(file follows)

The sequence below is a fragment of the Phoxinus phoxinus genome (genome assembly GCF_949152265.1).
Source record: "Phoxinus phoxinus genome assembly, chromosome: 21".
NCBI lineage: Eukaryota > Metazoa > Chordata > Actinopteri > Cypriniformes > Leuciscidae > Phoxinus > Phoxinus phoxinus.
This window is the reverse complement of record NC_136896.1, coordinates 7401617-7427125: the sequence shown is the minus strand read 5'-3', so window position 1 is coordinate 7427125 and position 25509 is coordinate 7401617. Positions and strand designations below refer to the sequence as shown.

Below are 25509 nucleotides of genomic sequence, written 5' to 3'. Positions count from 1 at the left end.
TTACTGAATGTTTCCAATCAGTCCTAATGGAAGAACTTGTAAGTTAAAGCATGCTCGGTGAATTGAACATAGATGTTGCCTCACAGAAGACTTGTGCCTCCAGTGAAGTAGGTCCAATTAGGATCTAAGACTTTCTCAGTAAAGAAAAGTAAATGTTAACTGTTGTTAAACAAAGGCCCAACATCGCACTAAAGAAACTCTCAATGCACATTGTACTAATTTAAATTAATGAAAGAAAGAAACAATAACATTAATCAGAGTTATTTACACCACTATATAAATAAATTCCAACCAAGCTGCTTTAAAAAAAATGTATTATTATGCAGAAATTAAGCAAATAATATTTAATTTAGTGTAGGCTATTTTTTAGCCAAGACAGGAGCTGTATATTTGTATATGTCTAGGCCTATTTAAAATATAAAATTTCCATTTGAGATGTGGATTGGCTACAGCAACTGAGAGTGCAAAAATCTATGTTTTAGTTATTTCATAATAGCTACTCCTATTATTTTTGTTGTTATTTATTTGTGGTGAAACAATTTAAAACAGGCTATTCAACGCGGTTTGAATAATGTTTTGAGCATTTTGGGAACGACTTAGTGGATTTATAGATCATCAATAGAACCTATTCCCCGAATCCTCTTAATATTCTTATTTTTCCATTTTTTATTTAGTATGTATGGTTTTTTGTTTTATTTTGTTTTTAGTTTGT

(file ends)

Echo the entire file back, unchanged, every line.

The sequence below is a fragment of the Phoxinus phoxinus genome (genome assembly GCF_949152265.1).
Source record: "Phoxinus phoxinus genome assembly, chromosome: 21".
NCBI lineage: Eukaryota > Metazoa > Chordata > Actinopteri > Cypriniformes > Leuciscidae > Phoxinus > Phoxinus phoxinus.
This window is the reverse complement of record NC_136896.1, coordinates 7401617-7427125: the sequence shown is the minus strand read 5'-3', so window position 1 is coordinate 7427125 and position 25509 is coordinate 7401617. Positions and strand designations below refer to the sequence as shown.

Below are 25509 nucleotides of genomic sequence, written 5' to 3'. Positions count from 1 at the left end.
TTACTGAATGTTTCCAATCAGTCCTAATGGAAGAACTTGTAAGTTAAAGCATGCTCGGTGAATTGAACATAGATGTTGCCTCACAGAAGACTTGTGCCTCCAGTGAAGTAGGTCCAATTAGGATCTAAGACTTTCTCAGTAAAGAAAAGTAAATGTTAACTGTTGTTAAACAAAGGCCCAACATCGCACTAAAGAAACTCTCAATGCACATTGTACTAATTTAAATTAATGAAAGAAAGAAACAATAACATTAATCAGAGTTATTTACACCACTATATAAATAAATTCCAACCAAGCTGCTTTAAAAAAAATGTATTATTATGCAGAAATTAAGCAAATAATATTTAATTTAGTGTAGGCTATTTTTTAGCCAAGACAGGAGCTGTATATTTGTATATGTCTAGGCCTATTTAAAATATAAAATTTCCATTTGAGATGTGGATTGGCTACAGCAACTGAGAGTGCAAAAATCTATGTTTTAGTTATTTCATAATAGCTACTCCTATTATTTTTGTTGTTATTTATTTGTGGTGAAACAATTTAAAACAGGCTATTCAACGCGGTTTGAATAATGTTTTGAGCATTTTGGGAACGACTTAGTGGATTTATAGATCATCAATAGAACCTATTCCCCGAATCCTCTTAATATTCTTATTTTTCCATTTTTTATTTAGTATGTATGGTTTTTTGTTTTATTTTGTTTTTAGTTTGT